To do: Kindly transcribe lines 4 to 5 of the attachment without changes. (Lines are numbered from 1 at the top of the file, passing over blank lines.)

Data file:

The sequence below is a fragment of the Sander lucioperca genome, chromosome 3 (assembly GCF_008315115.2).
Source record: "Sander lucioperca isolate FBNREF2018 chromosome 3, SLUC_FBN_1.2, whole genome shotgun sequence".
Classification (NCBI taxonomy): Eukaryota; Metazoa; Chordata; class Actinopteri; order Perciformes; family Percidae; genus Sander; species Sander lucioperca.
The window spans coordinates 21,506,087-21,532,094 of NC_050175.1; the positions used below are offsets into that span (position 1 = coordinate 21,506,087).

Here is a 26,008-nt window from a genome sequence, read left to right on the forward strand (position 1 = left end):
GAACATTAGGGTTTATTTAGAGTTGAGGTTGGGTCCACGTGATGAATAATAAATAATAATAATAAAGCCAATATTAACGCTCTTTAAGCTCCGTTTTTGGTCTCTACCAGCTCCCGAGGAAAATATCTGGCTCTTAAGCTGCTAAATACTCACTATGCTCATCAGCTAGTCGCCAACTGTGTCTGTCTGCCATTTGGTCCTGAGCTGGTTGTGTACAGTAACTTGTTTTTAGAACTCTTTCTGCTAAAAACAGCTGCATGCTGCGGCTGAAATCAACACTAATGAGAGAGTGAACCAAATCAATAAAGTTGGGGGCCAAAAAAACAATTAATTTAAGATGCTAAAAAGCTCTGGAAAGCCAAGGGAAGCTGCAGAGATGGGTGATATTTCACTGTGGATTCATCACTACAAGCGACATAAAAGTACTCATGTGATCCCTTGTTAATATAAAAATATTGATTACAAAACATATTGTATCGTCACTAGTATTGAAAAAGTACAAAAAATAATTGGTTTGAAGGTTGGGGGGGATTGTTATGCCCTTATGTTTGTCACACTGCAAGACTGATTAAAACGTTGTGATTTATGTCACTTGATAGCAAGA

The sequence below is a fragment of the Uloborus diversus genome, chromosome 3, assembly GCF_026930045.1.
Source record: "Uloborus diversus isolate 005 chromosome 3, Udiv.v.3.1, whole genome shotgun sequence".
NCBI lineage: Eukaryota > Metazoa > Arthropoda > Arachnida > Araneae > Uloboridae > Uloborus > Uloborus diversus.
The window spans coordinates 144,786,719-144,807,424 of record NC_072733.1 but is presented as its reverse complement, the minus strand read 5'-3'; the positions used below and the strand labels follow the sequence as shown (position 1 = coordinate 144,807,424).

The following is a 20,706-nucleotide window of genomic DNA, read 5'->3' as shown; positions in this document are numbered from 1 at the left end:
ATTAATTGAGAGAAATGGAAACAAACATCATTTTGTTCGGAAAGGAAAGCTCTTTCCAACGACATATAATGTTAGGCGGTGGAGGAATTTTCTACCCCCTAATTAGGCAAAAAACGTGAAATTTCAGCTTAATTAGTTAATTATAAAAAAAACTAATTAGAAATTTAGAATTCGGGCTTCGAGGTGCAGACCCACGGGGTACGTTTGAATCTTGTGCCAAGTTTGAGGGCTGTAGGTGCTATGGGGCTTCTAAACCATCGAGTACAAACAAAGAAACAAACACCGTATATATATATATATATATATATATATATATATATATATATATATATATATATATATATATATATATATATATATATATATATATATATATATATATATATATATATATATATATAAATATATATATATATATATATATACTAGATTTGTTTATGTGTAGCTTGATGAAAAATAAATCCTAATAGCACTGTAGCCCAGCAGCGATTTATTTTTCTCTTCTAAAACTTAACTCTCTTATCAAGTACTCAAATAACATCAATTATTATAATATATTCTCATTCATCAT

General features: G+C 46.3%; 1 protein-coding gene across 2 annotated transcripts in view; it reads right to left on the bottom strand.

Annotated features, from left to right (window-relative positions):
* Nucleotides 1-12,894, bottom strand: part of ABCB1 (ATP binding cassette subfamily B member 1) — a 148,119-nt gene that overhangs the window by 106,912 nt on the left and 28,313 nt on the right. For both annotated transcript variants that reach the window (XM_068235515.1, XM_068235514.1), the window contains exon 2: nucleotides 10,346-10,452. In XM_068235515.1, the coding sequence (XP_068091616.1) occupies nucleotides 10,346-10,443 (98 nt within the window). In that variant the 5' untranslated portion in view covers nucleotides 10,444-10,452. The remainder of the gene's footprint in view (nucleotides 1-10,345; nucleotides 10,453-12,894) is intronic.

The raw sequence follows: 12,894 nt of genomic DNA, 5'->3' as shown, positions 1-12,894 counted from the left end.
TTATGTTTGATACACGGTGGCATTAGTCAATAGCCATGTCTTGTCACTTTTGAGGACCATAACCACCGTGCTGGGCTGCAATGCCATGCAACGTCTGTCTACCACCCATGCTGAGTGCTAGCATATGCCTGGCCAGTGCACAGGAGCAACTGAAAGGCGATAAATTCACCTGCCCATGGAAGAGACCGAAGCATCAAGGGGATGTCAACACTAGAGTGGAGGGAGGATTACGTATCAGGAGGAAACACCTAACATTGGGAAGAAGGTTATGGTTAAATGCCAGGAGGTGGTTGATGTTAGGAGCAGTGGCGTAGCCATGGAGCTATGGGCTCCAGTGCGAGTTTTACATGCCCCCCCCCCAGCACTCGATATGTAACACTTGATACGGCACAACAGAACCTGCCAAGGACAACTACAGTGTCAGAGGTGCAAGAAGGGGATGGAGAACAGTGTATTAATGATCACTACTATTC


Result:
The window spans coordinates 21,506,087-21,532,094 of NC_050175.1; the positions used below are offsets into that span (position 1 = coordinate 21,506,087).

Here is a 26,008-nt window from a genome sequence, read left to right on the forward strand (position 1 = left end):